Parents with children enrolled in daycare or preschool programs with the Sunshine Valley Child Care Society had to find different options for their kids’ care on Thursday, as the centre’s workers donned sandwich board signs and stood outside their workplace around a campfire to keep warm during their strike for higher wages and health benefits.
The move to strike came after the union representing child care and education workers at the facility and management failed after several months to settle on a new collective agreement. Workers confirmed their plans with parents on Dec. 17.
According to the BC Government and Services Union (BCGEU), which represents the staff at the Grand Forks facility, the two parties have not yet come to terms on how to settle “long-standing issues” including low wages, discussions arounds benefits and “significant issues with recruitment and retention.”
In B.C., the median wage for an early childhood educator is $17 per hour, according to 2018 provincial data.
According to the workers’ most recent collective agreement, a senior ECE at the facility makes between $17 and $18 an hour, depending on their level of certification. Employees’ wages at the centre are also supplemented by a $1 per hour provincial wage enhancement that was implemented in early 2018 but applied retroactively through to Sept. 2018. The province has announced that they will double the enhancement in April 2020.
No health benefits are detailed beyond a paid sick leave of up to 15 days in the contract between Sunshine Valley Child Care and the union.
“Our members’ goal is to deliver quality, professional child care to the children and families of Grand Forks, but too many years of low pay and no health and welfare benefits have led them to a crisis point,” said BCGEU president Stephanie Smith in a press release.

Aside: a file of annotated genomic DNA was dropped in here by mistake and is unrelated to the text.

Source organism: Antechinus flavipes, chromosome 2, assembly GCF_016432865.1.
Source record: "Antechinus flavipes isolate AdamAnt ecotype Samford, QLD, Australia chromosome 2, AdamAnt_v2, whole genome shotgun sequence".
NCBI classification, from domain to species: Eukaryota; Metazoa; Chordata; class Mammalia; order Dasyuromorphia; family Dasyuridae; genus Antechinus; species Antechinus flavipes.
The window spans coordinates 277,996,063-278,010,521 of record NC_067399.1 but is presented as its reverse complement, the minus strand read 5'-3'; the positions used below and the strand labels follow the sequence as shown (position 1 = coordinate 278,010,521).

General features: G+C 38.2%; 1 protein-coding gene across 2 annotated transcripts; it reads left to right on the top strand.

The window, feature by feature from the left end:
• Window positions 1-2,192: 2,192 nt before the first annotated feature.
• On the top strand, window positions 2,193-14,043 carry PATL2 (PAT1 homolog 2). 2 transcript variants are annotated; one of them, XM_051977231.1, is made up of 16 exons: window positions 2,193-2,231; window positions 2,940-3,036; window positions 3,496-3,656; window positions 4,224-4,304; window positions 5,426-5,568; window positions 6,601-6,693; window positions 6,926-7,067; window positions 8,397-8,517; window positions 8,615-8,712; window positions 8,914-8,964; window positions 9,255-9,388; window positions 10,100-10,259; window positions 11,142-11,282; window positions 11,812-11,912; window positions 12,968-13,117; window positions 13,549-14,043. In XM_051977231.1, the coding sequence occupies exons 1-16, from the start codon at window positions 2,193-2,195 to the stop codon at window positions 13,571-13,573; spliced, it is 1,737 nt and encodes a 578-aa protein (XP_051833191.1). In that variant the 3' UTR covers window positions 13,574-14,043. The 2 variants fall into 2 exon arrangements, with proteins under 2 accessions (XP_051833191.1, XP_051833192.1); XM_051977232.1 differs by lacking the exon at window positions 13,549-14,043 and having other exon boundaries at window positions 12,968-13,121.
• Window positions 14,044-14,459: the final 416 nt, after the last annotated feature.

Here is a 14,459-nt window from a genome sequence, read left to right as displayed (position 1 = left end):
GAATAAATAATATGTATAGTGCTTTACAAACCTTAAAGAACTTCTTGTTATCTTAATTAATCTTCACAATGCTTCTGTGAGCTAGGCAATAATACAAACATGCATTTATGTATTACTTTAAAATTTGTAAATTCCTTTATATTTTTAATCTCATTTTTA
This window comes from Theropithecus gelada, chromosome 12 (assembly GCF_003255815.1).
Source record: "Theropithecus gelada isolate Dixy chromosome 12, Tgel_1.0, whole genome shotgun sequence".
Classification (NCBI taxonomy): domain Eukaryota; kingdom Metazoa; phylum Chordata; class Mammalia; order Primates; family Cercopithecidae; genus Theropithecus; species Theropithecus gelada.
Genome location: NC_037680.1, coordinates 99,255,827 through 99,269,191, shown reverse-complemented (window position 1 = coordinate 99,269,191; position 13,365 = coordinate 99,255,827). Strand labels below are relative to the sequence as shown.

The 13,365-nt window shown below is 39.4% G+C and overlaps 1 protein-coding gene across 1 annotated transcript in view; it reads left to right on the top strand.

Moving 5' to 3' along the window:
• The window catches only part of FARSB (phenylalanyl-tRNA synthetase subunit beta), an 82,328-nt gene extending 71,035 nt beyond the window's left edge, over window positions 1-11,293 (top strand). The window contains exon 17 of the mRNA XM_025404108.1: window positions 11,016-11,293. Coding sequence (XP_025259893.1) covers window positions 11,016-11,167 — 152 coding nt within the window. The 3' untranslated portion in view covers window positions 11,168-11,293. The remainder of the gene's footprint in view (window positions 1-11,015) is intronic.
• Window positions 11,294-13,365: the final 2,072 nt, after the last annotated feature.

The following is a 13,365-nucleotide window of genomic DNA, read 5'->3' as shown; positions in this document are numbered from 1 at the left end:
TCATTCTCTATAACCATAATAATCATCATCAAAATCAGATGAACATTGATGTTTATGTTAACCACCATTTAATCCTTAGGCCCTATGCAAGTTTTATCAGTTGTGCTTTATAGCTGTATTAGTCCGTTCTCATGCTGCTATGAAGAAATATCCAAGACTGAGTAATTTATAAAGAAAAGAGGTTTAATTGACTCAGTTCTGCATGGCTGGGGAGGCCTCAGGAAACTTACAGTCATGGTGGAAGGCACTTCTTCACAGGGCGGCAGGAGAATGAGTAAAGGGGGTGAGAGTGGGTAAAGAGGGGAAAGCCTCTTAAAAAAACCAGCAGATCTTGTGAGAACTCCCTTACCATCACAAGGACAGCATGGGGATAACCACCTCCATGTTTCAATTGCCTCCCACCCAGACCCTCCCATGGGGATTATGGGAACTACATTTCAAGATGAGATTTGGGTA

In an email sent to parents of children enrolled with Sunshine Valley Child Care, the society’s Board of Directors said that the society has “worked in good faith to negotiate a fair sustainable increase to wages, noting that pay increases “will come directly from the increase to parent fees and all profits that were made last year to cover wages retroactively.”
For the non-profit, “The only other option to approve higher wage increases would be to leverage the building and we think that is fiscally irresponsible and unsustainable,” the board said in the same email.
According to the centre’s executive director, Fatima Faria, more than 90 per cent of Sunshine Valley Child Care’s revenue accrued through family fees and BC gaming grants currently goes towards staff wages.
Faria also said that last year was a record year for enrolment at the centre and that Sunshine Valley had to turn away three children with special needs that they could not accommodate.
“For early childhood educators to vote to take job action, I think really speaks to an end of rope situation, if you will,” said Smith. “This would not have been an easy decision for the staff to take.”
The parties are expected to resume negotiations in January.